Ben Spaas: “That’s rather typical of the DNA of a family business: not giving up in the face of adversity but soldiering on. This mentality has benefited us, because since 2004 we have been able to triple our turnover, without takeovers and in a sustainable manner. So, we are proud of this growth story that we’re writing.”

What are the challenges for the future at Spaas Kaarsen?

Ben Spaas: “We really want to continue along the path of sustainable organic growth even more emphatically. We are working hard on this, and have drawn up a kind of roadmap, with short-, medium- and long-term initiatives. This will have a major impact on business operations and what our company will look like in 5 to 10 years’ time. A second challenge is the digital transformation of business processes: how can we use the technology to make our processes simpler, more efficient and faster?”

Sarah Spaas: “A third challenge is to tackle two areas where there is scarcity. The first is human capital, where there is a ‘war for talent’, which means we must try and continue to attract good employees. And then there is also the scarcity of raw materials in all production-related environments, for which we are endeavoring to come up with solutions and alternatives. Finally, as a brand, we want to remain relevant to our target group; clearly establishing our brand identity is crucial to the further growth of the SPAAS brand.”

The final question: is the succession planning going well?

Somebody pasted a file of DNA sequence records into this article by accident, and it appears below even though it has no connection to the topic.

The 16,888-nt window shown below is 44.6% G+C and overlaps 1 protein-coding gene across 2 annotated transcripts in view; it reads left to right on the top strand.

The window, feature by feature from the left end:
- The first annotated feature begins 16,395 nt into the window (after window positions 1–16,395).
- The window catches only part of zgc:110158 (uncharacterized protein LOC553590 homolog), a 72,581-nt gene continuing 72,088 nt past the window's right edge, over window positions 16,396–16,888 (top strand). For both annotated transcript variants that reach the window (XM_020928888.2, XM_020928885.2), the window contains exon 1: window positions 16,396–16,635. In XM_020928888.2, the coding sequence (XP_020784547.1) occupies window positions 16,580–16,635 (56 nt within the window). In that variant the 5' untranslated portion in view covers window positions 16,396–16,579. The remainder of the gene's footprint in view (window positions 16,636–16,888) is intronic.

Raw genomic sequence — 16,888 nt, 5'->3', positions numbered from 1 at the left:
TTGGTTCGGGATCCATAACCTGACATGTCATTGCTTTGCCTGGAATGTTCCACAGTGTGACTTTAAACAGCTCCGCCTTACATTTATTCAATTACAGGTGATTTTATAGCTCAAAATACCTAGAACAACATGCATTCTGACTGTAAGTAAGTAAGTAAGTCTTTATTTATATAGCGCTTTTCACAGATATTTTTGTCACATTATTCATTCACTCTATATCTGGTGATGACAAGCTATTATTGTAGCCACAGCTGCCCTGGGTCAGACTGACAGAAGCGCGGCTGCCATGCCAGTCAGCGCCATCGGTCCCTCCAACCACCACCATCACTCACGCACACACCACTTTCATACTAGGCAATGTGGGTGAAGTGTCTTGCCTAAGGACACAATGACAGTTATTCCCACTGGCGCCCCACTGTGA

Sarah Spaas: “The 6th generation is too young (between the ages of 16 and 22) to make choices right now. They have to be enthusiastic, and they also need the necessary capacities.”

Ben Spaas: “In any case, we have provided for the various transfer scenarios in our family charter. Now we have to look at the appropriate scenario in the coming years.” 

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A successful transfer from the 4th to the 5th generation – thanks to the parents of Ben and Sarah Spaas – ensured that the Limburg family company Spaas Kaarsen can today focus on a number of strategic goals and challenges. One of these is achieving sustainable growth. With a traditional product – candles – Spaas Kaarsen is committed to sustainable growth, digital transformation, tackling scarcity in the labour and raw materials markets, plus it wants to further consolidate and expand Spaas as a brand.

About this article

By EY Belgium

Multidisciplinary professional services organization